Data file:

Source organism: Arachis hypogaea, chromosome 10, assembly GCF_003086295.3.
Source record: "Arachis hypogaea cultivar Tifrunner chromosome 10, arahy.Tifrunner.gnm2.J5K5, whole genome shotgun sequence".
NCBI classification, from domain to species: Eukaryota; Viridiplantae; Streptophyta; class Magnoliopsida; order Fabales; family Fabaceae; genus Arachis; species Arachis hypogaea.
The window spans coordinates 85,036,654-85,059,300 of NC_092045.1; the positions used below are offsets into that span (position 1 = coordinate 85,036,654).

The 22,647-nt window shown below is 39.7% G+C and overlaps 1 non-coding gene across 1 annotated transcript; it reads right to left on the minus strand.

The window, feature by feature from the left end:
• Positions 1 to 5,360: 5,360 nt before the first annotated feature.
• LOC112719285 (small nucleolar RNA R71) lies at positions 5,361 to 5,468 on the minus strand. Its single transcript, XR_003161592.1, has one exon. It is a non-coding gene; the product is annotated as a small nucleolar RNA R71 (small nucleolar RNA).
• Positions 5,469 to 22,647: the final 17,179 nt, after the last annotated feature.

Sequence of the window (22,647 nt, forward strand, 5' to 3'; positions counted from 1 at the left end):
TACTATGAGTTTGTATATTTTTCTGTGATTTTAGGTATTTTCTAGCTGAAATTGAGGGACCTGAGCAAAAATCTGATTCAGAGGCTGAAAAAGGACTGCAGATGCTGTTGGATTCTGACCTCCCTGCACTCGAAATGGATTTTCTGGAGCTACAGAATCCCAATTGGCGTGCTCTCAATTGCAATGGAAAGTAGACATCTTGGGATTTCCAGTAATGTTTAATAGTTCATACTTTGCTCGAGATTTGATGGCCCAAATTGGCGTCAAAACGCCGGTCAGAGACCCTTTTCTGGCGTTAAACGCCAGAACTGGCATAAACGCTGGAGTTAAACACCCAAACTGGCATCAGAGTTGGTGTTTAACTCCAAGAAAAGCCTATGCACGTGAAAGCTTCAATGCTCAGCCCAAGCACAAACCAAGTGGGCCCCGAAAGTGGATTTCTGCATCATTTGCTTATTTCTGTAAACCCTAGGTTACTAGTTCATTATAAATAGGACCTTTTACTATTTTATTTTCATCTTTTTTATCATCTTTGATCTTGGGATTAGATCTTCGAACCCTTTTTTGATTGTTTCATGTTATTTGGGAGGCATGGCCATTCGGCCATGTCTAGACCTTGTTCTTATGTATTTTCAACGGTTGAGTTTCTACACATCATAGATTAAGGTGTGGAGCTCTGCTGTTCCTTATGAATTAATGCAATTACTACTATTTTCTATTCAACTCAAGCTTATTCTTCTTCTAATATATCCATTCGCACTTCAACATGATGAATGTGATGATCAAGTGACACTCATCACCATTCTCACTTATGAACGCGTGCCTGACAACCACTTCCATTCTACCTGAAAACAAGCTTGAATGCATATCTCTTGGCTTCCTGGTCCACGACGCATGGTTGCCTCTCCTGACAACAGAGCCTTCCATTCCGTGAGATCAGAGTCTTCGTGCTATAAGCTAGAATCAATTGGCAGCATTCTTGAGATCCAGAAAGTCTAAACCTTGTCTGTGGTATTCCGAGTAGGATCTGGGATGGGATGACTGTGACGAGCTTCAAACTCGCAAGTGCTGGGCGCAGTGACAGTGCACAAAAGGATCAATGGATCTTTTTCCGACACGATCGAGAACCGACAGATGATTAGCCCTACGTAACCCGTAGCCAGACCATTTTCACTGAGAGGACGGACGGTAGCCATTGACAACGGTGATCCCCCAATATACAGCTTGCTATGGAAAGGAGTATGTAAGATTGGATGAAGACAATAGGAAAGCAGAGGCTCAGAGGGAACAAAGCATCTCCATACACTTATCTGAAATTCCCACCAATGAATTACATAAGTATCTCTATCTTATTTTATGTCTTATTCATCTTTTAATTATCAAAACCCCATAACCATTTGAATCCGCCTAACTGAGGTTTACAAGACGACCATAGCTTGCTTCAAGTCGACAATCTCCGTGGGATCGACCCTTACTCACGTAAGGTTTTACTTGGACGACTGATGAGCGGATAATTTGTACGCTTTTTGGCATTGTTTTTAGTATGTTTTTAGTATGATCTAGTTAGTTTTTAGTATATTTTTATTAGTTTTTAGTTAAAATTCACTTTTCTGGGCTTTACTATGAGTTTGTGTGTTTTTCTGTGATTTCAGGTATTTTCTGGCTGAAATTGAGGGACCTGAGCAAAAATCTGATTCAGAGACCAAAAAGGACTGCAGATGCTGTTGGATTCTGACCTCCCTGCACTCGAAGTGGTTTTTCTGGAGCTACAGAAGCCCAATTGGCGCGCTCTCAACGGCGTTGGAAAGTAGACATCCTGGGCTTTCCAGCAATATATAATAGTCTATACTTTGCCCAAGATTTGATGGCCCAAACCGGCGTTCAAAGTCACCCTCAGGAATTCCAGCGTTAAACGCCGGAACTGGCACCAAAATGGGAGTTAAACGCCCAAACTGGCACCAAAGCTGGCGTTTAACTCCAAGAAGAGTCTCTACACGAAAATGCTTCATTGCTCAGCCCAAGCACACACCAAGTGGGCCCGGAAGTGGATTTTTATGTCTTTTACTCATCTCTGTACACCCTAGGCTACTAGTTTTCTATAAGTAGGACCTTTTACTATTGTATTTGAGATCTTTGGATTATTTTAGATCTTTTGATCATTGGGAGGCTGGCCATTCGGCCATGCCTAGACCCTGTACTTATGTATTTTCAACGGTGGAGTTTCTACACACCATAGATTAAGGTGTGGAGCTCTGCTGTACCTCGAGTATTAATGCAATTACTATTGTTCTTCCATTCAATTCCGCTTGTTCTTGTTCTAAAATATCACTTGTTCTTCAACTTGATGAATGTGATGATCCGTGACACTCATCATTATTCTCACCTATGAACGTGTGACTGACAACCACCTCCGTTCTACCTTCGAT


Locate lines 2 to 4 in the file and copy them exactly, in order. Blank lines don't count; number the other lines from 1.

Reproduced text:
Source record: "Arachis hypogaea cultivar Tifrunner chromosome 10, arahy.Tifrunner.gnm2.J5K5, whole genome shotgun sequence".
NCBI classification, from domain to species: Eukaryota; Viridiplantae; Streptophyta; class Magnoliopsida; order Fabales; family Fabaceae; genus Arachis; species Arachis hypogaea.
The window spans coordinates 85,036,654-85,059,300 of NC_092045.1; the positions used below are offsets into that span (position 1 = coordinate 85,036,654).